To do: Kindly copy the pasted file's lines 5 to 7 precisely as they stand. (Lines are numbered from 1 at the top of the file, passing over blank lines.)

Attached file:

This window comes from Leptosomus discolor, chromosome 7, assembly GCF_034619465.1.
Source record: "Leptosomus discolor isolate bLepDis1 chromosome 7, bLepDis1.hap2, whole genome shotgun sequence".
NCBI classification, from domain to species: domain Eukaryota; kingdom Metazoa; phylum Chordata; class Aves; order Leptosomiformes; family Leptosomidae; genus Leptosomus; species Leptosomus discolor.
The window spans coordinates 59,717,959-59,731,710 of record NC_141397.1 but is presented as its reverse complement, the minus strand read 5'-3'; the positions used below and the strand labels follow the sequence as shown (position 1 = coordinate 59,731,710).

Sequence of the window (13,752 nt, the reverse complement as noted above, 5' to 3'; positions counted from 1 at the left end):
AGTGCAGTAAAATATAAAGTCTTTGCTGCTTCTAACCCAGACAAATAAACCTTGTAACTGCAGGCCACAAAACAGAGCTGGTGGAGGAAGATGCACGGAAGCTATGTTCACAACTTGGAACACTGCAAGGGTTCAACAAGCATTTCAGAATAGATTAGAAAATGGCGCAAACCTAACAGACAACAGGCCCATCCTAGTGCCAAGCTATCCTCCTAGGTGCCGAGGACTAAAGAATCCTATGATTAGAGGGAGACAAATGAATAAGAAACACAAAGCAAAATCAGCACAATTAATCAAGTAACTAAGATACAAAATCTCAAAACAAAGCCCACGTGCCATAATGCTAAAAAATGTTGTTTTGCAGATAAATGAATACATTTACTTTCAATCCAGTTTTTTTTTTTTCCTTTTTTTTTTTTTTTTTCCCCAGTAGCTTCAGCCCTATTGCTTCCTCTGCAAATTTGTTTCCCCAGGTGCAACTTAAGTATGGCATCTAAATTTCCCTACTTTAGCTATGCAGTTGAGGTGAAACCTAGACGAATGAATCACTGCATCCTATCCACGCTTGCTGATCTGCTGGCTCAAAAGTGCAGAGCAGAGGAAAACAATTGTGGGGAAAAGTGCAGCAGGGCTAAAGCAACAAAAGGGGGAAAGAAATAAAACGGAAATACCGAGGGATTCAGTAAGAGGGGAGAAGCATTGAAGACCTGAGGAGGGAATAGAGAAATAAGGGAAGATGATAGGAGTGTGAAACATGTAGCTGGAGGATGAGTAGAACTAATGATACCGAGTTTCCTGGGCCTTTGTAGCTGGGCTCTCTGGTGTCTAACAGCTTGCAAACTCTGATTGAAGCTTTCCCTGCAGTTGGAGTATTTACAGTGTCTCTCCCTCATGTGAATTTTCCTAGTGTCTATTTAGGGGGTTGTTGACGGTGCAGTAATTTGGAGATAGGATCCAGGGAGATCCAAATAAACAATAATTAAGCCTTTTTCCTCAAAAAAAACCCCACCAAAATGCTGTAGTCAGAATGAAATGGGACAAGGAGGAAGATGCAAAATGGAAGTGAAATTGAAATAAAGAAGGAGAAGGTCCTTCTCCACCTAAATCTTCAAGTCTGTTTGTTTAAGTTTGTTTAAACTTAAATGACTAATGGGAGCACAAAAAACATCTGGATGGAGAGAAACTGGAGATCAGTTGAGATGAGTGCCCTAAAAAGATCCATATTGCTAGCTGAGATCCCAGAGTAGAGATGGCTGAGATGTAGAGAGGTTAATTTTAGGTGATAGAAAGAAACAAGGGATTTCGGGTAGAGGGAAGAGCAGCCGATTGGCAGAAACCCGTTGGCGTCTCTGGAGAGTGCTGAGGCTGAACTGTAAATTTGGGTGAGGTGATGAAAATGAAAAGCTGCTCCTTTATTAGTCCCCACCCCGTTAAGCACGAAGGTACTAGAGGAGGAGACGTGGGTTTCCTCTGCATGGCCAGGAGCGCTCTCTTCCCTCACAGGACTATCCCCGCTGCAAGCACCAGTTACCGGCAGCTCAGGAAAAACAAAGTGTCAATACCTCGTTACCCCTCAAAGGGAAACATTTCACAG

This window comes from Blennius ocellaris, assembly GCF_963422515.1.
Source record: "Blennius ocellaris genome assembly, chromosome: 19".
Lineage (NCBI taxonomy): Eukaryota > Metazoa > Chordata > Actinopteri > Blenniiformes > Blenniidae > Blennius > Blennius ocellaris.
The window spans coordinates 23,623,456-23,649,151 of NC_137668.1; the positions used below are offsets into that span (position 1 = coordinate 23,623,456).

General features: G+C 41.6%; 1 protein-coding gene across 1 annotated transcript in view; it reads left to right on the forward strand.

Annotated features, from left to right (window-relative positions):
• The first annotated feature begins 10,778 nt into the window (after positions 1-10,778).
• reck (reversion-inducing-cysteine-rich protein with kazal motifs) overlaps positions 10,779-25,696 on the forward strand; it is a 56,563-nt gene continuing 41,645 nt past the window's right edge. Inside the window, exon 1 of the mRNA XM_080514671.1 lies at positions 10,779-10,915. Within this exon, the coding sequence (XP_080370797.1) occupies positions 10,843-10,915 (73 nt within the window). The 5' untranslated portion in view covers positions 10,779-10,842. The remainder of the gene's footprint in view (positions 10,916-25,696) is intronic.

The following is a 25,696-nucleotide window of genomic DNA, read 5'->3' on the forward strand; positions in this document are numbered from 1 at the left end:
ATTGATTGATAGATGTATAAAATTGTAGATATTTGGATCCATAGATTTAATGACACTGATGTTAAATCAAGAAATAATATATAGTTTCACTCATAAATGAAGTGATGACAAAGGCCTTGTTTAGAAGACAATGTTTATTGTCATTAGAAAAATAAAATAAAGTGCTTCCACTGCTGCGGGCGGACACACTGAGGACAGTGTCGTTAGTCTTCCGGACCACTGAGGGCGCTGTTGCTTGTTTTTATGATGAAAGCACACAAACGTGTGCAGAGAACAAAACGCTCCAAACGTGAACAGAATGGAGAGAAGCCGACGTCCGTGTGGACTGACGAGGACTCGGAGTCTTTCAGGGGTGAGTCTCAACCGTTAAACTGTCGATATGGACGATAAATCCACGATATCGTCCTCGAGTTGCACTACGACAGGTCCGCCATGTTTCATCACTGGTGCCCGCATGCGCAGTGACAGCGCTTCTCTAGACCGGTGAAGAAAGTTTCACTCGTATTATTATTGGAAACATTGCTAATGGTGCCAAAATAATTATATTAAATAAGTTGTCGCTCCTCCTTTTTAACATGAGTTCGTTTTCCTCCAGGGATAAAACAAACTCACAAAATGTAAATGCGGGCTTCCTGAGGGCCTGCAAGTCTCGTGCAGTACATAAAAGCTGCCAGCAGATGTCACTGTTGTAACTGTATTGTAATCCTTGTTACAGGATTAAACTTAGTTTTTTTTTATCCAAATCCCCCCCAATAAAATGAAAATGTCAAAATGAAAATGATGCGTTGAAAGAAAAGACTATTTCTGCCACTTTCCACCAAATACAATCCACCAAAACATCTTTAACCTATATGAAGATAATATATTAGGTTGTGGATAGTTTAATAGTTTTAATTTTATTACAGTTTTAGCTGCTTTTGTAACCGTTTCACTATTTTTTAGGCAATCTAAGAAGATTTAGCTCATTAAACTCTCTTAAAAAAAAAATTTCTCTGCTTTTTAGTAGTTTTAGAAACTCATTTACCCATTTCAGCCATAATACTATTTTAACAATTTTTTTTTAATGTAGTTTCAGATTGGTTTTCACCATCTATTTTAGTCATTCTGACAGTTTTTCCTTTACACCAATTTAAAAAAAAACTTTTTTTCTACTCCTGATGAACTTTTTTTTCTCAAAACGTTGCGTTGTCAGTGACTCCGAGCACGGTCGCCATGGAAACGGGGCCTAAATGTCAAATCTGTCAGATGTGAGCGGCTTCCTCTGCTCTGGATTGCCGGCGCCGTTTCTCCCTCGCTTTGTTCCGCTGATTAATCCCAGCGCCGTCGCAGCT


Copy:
Sequence of the window (13,752 nt, the reverse complement as noted above, 5' to 3'; positions counted from 1 at the left end):
AGTGCAGTAAAATATAAAGTCTTTGCTGCTTCTAACCCAGACAAATAAACCTTGTAACTGCAGGCCACAAAACAGAGCTGGTGGAGGAAGATGCACGGAAGCTATGTTCACAACTTGGAACACTGCAAGGGTTCAACAAGCATTTCAGAATAGATTAGAAAATGGCGCAAACCTAACAGACAACAGGCCCATCCTAGTGCCAAGCTATCCTCCTAGGTGCCGAGGACTAAAGAATCCTATGATTAGAGGGAGACAAATGAATAAGAAACACAAAGCAAAATCAGCACAATTAATCAAGTAACTAAGATACAAAATCTCAAAACAAAGCCCACGTGCCATAATGCTAAAAAATGTTGTTTTGCAGATAAATGAATACATTTACTTTCAATCCAGTTTTTTTTTTTTCCTTTTTTTTTTTTTTTTTCCCCAGTAGCTTCAGCCCTATTGCTTCCTCTGCAAATTTGTTTCCCCAGGTGCAACTTAAGTATGGCATCTAAATTTCCCTACTTTAGCTATGCAGTTGAGGTGAAACCTAGACGAATGAATCACTGCATCCTATCCACGCTTGCTGATCTGCTGGCTCAAAAGTGCAGAGCAGAGGAAAACAATTGTGGGGAAAAGTGCAGCAGGGCTAAAGCAACAAAAGGGGGAAAGAAATAAAACGGAAATACCGAGGGATTCAGTAAGAGGGGAGAAGCATTGAAGACCTGAGGAGGGAATAGAGAAATAAGGGAAGATGATAGGAGTGTGAAACATGTAGCTGGAGGATGAGTAGAACTAATGATACCGAGTTTCCTGGGCCTTTGTAGCTGGGCTCTCTGGTGTCTAACAGCTTGCAAACTCTGATTGAAGCTTTCCCTGCAGTTGGAGTATTTACAGTGTCTCTCCCTCATGTGAATTTTCCTAGTGTCTATTTAGGGGGTTGTTGACGGTGCAGTAATTTGGAGATAGGATCCAGGGAGATCCAAATAAACAATAATTAAGCCTTTTTCCTCAAAAAAAACCCCACCAAAATGCTGTAGTCAGAATGAAATGGGACAAGGAGGAAGATGCAAAATGGAAGTGAAATTGAAATAAAGAAGGAGAAGGTCCTTCTCCACCTAAATCTTCAAGTCTGTTTGTTTAAGTTTGTTTAAACTTAAATGACTAATGGGAGCACAAAAAACATCTGGATGGAGAGAAACTGGAGATCAGTTGAGATGAGTGCCCTAAAAAGATCCATATTGCTAGCTGAGATCCCAGAGTAGAGATGGCTGAGATGTAGAGAGGTTAATTTTAGGTGATAGAAAGAAACAAGGGATTTCGGGTAGAGGGAAGAGCAGCCGATTGGCAGAAACCCGTTGGCGTCTCTGGAGAGTGCTGAGGCTGAACTGTAAATTTGGGTGAGGTGATGAAAATGAAAAGCTGCTCCTTTATTAGTCCCCACCCCGTTAAGCACGAAGGTACTAGAGGAGGAGACGTGGGTTTCCTCTGCATGGCCAGGAGCGCTCTCTTCCCTCACAGGACTATCCCCGCTGCAAGCACCAGTTACCGGCAGCTCAGGAAAAACAAAGTGTCAATACCTCGTTACCCCTCAAAGGGAAACATTTCACAG

This window comes from Blennius ocellaris, assembly GCF_963422515.1.